Congressman Gutierrez illustrates how Mitt Romney is out of touch with Latino issues

LatinaLista — Sadly, some of the GOP presidential candidates are still trying to show the extent of their conservatism to their political base by going on record saying anything — even when it insults a demographic that will someday soon be in the majority.

Mitt Romney and Rick Santorum have each conveyed their willingness to align themselves with harsh anti-immigrant views.

In response, Congressman Luis V. Gutierrez spoke on the floor of the House of Representatives this morning specifically addressing recent comments by GOP presidential candidate Mitt Romney that Arizona’s restrictive anti-immigrant law, SB1070, is a “model” for the nation.

As my colleagues know, Latinos are America’s fastest growing population.

So if you are a Presidential candidate, and you want to make sure that every single Latino in America knows you strongly oppose sensible and fair immigration reform, you have to work pretty hard.

It takes time and determination.

After all, the Latino population increased more than 40 percent between 2000 and 2010. A lot more Latinos; a lot more Latino citizens; and a lot more Latino voters.

And a lot of us live in swing states. We are about 30 percent of the population in Arizona. About 25 percent in Colorado and Florida and Nevada. Indiana has 350,000 Latinos. Not so many, you say?

It is when you remember that President Obama only won Indiana by 26,000 votes in 2008 and his Latino support was the margin of victory.

The truth is, we’re growing everywhere. One-quarter of the children in America are Latino. 500,000 Latinos turn 18 and become eligible to vote every year. More than 50 million Latinos live in America. Most of us are citizens. 50 million is a lot of people to keep track of.

Especially if you want to offend each and every one of us.

But to Mitt Romney’s credit — he’s trying.

To appeal to the most extreme elements of his party, last week he called Arizona’s harsh immigration law, “a model for America.”

Well, he’s partially right.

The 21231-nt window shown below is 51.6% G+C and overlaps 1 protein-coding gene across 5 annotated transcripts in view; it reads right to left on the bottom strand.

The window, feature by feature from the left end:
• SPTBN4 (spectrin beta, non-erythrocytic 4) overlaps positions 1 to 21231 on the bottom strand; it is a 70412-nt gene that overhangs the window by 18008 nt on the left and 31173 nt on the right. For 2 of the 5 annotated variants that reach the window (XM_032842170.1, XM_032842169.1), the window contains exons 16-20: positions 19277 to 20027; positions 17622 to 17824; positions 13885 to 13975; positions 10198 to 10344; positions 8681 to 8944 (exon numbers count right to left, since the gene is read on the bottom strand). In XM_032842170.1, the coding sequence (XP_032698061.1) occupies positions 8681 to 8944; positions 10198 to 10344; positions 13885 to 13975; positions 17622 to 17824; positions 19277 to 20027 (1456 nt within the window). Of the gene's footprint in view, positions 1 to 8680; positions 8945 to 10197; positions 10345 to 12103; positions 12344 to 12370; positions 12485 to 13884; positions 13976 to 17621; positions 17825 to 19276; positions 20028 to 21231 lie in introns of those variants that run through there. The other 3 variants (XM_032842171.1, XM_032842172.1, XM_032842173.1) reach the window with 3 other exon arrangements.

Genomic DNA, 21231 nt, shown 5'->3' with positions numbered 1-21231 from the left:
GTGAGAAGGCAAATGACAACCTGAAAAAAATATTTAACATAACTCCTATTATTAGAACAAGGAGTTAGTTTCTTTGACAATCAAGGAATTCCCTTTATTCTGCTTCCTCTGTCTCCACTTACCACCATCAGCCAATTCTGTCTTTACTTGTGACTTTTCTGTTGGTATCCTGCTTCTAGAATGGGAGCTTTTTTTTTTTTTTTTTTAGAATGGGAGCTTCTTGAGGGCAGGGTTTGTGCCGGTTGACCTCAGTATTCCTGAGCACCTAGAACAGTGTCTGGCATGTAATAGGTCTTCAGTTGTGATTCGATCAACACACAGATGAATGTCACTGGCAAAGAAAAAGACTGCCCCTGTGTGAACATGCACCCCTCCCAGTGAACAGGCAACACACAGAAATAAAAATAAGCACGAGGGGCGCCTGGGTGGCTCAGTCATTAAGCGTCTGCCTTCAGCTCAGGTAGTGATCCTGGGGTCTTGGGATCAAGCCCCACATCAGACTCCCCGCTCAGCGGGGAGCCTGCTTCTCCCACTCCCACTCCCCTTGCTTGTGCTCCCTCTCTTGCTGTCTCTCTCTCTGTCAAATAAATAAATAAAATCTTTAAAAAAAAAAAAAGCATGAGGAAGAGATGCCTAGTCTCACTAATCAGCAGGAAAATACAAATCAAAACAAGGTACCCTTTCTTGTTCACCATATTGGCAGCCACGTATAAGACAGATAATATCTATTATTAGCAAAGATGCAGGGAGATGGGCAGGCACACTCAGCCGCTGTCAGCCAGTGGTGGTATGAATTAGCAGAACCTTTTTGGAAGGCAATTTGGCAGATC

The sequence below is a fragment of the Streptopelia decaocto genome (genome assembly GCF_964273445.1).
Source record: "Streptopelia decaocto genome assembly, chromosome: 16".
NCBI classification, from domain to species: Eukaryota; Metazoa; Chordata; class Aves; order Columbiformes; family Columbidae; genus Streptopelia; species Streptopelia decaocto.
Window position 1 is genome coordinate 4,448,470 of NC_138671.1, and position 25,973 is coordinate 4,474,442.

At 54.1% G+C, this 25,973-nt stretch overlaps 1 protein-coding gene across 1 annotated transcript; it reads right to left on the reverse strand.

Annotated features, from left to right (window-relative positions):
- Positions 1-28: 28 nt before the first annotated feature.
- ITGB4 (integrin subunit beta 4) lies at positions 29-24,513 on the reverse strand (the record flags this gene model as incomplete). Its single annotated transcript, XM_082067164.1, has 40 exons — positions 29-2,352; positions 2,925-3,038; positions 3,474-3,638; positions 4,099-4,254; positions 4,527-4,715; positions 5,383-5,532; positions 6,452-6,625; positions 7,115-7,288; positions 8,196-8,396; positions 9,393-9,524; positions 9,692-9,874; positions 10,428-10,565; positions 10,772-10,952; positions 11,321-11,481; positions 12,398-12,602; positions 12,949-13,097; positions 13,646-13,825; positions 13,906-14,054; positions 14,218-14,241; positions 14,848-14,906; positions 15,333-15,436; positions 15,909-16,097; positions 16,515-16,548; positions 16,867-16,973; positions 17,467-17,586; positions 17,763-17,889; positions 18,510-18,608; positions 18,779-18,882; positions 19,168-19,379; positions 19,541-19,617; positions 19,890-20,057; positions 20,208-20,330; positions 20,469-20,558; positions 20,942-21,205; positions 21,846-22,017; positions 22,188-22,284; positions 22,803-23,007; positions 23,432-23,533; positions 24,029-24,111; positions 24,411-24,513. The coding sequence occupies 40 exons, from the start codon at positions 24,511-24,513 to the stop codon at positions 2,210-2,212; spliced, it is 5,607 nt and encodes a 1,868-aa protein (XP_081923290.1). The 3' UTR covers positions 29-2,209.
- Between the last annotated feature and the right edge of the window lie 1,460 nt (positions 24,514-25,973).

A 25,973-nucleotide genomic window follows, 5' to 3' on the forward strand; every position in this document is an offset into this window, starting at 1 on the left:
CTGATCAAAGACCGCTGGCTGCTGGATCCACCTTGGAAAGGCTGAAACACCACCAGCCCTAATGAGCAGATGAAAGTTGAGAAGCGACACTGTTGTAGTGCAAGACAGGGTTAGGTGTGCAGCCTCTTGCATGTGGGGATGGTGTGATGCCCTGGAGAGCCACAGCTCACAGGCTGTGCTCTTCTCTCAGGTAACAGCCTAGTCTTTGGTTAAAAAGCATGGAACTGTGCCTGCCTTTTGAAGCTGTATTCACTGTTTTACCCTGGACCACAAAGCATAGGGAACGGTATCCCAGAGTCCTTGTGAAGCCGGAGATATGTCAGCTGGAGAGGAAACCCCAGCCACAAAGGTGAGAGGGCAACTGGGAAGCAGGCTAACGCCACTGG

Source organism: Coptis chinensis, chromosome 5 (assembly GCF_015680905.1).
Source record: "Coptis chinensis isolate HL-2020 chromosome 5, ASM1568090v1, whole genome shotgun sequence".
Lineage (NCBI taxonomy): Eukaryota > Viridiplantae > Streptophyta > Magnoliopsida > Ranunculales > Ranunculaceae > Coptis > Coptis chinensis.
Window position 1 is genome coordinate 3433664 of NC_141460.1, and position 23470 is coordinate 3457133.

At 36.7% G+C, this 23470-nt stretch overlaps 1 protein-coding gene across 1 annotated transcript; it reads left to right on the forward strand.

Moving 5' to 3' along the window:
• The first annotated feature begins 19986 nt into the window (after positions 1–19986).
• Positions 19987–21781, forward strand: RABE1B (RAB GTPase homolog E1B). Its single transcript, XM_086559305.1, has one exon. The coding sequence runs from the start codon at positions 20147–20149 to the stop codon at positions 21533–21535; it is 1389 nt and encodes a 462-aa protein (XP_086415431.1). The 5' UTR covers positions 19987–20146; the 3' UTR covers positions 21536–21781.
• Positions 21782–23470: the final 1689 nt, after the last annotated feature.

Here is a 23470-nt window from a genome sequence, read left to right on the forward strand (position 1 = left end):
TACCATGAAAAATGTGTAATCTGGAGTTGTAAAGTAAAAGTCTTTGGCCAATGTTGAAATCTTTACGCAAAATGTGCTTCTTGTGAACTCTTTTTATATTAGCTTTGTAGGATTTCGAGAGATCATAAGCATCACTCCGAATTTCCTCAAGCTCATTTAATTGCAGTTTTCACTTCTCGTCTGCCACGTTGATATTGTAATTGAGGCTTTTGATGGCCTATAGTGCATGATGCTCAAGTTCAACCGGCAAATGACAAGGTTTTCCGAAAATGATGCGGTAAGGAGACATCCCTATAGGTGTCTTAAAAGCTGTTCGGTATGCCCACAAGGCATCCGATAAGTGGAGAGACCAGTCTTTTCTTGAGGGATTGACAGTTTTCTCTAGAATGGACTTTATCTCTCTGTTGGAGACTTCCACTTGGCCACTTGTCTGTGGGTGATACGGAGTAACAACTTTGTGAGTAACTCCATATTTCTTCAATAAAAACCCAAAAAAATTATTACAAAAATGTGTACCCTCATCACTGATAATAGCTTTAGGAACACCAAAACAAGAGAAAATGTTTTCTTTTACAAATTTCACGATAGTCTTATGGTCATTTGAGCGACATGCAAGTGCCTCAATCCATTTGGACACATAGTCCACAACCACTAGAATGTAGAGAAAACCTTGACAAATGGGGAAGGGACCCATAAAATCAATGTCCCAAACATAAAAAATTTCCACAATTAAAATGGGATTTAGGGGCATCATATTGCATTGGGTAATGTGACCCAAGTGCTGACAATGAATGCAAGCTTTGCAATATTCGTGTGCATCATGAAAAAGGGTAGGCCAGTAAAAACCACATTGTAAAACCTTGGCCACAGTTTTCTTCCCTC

Arizona’s anti-immigrant law is definitely a model.

It’s just not a model for immigration policy.

But it’s a model for an awful lot of other things.

Let’s count them.

One, if you’re a politician, Arizona’s law is a model for how to achieve early retirement.

State Senator Russell Pearce was an author and lead sponsor of Arizona’s draconian anti-immigrant law. He talked about little else. His constituents weren’t pleased. So Senator Pearce became the first state legislator in Arizona history – the first in history — to be recalled from office. The biggest backer of Mitt Romney’s immigration “model” is now unemployed.

Two, if you want to wreck your local economy, Arizona’s law is a model for lost jobs and tax revenue.

The purchasing power of Latinos in Arizona in 2009 was nearly 35 billion dollars – billion with a “b.” One study estimated that undocumented immigrants alone paid 443 million dollars in local taxes. Another study estimates that Arizona would lose nearly 150,000 jobs if all undocumented workers were removed from the state, and local business groups have estimated that the law could cost the Phoenix area as much as $100 million in lost tourism and convention revenue.

Three, Arizona’s law is a model for how to energize Latino voters.

In 2004, George W. Bush received almost 45 percent of the Latino vote in Arizona for President. How did anti-immigrant Republican Jan Brewer do for Governor in 2010? More than 70 percent of Latino voters voted against her. In 2011, Hispanic voter mobilization led to the election of two Latinos to the Phoenix city council for the first time ever. In Daniel Valenzuela’s district, Latino voter turnout quintupled.

Four – and I’ll stop at four because my time in limited – Arizona’s law is a model on how to make decent people suffer.